"The last thing the country needs is a rerun of last summer's debacle that nearly brought down our economy," Schumer said in a statement. In an interview, he added: "I hope that the speaker is not doing this because he doesn't want to see the economy improve, because what he said will certainly rattle the markets."
Boehner responded in a statement: "Republicans have passed nearly 30 bills that would help small businesses create jobs and we are waiting on Senate Democrats to vote on these commonsense measures. The failure to act on these jobs bills, as well as our crushing debt burden, is undermining economic growth and job creation."
Democrats say Republicans loaded their jobs bills with provisions certain to doom them in the Senate, such as restrictions on unions and on regulatory panels such as the Environmental Protection Agency.
Regardless of whether Schumer's suspicions are right, there is evidence that unceasing partisan gridlock and the prospect of big tax increases and spending cuts in January are causing some companies to postpone expansions. Even small economic slowdowns are bad news for Obama, who is seeking reelection amid high unemployment.
The most obvious showdown will happen soon after the Nov. 6 election. Unless a lame-duck Congress can make deals, the economy will suffer a double whammy of large tax increases and spending cuts, starting Jan. 1. The tax increases would hit virtually every working American and the spending cuts would affect military and domestic programs.
Economists say that what Federal Reserve Chairman Ben S. Bernanke calls a "fiscal cliff" could possibly lead to another severe recession.
On top of that, perhaps by late January or so, Congress and the president - be it Obama or Republican Mitt Romney - will again confront the need to raise the country's borrowing limit or else trigger the first-ever failure by the U.S. government to pay its debts. A partisan showdown over this issue last summer led to a downgrade in the nation's creditworthiness and a sharp stock-market drop.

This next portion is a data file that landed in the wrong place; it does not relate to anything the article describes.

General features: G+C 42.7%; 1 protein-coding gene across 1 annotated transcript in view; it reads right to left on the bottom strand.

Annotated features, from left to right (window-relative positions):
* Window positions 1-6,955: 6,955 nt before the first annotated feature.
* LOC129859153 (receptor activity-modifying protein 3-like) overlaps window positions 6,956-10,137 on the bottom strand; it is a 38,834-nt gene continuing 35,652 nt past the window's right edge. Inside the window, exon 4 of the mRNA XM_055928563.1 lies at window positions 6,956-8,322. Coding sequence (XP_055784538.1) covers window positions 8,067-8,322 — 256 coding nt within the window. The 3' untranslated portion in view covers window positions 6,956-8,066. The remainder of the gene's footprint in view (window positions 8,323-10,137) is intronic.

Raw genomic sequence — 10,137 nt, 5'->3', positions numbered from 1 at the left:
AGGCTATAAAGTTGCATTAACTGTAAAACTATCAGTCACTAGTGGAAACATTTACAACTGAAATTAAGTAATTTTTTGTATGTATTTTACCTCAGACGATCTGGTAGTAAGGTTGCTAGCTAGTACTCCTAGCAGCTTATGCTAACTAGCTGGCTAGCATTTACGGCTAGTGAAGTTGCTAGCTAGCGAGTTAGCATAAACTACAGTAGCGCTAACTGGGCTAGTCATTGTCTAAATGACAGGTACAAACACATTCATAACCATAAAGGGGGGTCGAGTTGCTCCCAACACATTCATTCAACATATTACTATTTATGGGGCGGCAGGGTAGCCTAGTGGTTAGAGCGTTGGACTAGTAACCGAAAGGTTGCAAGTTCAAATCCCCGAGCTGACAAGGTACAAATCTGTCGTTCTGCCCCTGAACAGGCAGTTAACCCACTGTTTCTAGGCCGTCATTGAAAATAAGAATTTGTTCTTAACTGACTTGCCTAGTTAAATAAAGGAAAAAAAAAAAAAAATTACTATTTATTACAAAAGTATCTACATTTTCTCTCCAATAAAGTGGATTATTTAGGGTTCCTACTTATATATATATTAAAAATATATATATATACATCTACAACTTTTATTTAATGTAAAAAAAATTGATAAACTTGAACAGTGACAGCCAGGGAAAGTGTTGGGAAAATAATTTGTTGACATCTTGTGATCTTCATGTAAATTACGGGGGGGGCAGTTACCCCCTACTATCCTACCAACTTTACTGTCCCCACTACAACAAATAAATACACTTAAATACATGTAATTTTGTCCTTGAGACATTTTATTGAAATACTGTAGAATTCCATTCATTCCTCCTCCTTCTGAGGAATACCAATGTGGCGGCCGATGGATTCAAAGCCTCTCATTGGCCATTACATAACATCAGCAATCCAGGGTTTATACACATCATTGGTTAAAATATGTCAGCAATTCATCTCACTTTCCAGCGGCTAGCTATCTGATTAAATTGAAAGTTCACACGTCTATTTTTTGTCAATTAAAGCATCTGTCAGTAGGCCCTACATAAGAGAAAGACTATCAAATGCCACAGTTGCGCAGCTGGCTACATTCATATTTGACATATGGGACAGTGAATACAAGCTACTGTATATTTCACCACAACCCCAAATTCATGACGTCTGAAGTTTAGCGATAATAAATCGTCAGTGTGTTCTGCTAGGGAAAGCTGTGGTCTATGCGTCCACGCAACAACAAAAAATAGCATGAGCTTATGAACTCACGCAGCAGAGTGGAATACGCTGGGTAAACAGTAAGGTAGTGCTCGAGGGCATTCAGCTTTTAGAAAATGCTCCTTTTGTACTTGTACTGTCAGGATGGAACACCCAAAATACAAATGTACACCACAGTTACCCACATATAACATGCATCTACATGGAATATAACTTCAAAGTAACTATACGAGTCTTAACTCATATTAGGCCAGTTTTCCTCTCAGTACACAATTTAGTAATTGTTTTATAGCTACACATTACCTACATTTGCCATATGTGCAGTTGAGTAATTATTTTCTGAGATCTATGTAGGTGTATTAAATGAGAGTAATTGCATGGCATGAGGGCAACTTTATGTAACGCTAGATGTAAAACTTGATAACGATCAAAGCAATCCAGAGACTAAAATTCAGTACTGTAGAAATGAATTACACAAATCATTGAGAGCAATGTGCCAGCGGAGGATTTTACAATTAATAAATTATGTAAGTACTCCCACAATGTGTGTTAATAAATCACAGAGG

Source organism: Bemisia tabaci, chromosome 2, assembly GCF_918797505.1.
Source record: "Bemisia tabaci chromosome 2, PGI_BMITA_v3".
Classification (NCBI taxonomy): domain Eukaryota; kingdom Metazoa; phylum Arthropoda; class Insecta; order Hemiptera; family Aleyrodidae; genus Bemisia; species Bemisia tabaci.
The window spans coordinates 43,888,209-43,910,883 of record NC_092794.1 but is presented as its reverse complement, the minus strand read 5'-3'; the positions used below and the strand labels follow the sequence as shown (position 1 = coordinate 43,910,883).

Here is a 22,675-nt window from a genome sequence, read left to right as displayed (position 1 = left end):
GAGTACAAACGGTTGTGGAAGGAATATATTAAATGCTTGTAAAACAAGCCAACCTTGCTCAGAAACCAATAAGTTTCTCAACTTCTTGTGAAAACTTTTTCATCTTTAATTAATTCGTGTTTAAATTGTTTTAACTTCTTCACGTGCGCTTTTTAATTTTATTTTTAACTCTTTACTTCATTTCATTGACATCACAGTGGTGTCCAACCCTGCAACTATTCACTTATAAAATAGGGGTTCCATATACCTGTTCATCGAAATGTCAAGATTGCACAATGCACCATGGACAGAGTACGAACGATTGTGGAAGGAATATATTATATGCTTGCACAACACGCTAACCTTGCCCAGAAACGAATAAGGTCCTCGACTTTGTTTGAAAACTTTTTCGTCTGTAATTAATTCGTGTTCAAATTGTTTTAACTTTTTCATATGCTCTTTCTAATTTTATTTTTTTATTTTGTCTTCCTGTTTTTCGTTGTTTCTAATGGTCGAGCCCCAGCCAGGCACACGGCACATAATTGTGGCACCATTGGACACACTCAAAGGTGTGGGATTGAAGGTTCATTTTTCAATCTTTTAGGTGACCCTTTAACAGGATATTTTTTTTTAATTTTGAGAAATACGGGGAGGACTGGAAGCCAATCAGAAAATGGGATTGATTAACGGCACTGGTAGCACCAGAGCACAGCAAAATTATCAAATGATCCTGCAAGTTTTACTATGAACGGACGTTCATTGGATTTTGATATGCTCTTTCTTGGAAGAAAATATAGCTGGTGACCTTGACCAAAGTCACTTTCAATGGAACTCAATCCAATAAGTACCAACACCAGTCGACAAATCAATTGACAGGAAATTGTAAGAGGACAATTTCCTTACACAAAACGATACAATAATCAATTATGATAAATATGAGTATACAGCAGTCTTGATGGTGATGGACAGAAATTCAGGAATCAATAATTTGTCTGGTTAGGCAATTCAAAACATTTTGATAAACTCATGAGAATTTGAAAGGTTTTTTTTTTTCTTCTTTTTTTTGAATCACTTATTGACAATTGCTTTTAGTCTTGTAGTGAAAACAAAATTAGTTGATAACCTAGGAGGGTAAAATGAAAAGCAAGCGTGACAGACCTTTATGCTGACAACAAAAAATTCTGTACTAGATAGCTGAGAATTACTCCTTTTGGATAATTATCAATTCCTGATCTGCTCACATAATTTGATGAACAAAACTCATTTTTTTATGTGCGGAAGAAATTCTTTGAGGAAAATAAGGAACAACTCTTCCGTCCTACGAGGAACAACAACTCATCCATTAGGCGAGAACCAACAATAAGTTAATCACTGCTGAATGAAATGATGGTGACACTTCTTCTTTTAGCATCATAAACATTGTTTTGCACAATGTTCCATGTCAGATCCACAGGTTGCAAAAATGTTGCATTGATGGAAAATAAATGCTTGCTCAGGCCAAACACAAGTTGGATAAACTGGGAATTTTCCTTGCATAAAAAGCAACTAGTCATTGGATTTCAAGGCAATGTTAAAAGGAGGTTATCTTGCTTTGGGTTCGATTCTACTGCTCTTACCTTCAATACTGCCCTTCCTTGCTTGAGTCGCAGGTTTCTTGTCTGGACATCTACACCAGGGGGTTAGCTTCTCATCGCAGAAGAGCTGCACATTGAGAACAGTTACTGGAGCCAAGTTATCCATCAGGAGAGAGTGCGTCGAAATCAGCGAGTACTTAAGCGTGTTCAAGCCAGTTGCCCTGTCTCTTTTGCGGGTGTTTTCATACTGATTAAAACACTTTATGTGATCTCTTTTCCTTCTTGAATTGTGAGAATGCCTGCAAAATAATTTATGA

These crucial decisions will occur after the presidential election. But investors, planners, and business owners make decisions about hiring, expansion and investments months in advance. The more they worry about a serious economic downturn in nine months or so, the more reluctant they are to expand operations and hire workers now.
"All that uncertainty has us cautious, and we're scaling back our hiring expectations," said Eric Remington, vice president of Kaman Corp., which recently canceled plans to hire 200 new workers at a defense aerospace plant in Jacksonville, Fla.
Schumer and other top Democrats have said for months that GOP lawmakers may be trying to strangle the economic recovery for political reasons.
"Their strategy is to suffocate the economy for the sake of what they think will be a political victory," Obama's campaign manager, Jim Messina, wrote in an e-mail to supporters last October, when Congress was debating a jobs bill.
House Minority Leader Nancy Pelosi (D., Calif.) did not ascribe partisan motives to Boehner's latest warnings about the next debt-ceiling showdown. But she said he may be unnecessarily hurting the economy. "It already can be damaging, just the fact that it's brought up," Pelosi told reporters Thursday.
Republicans say it's absurd to make such an accusation. They point to bipartisan efforts to pass jobs-creation bills, trade pacts, and, after some arguments, an extension of the payroll-tax cut that Obama originally had proposed for only one year.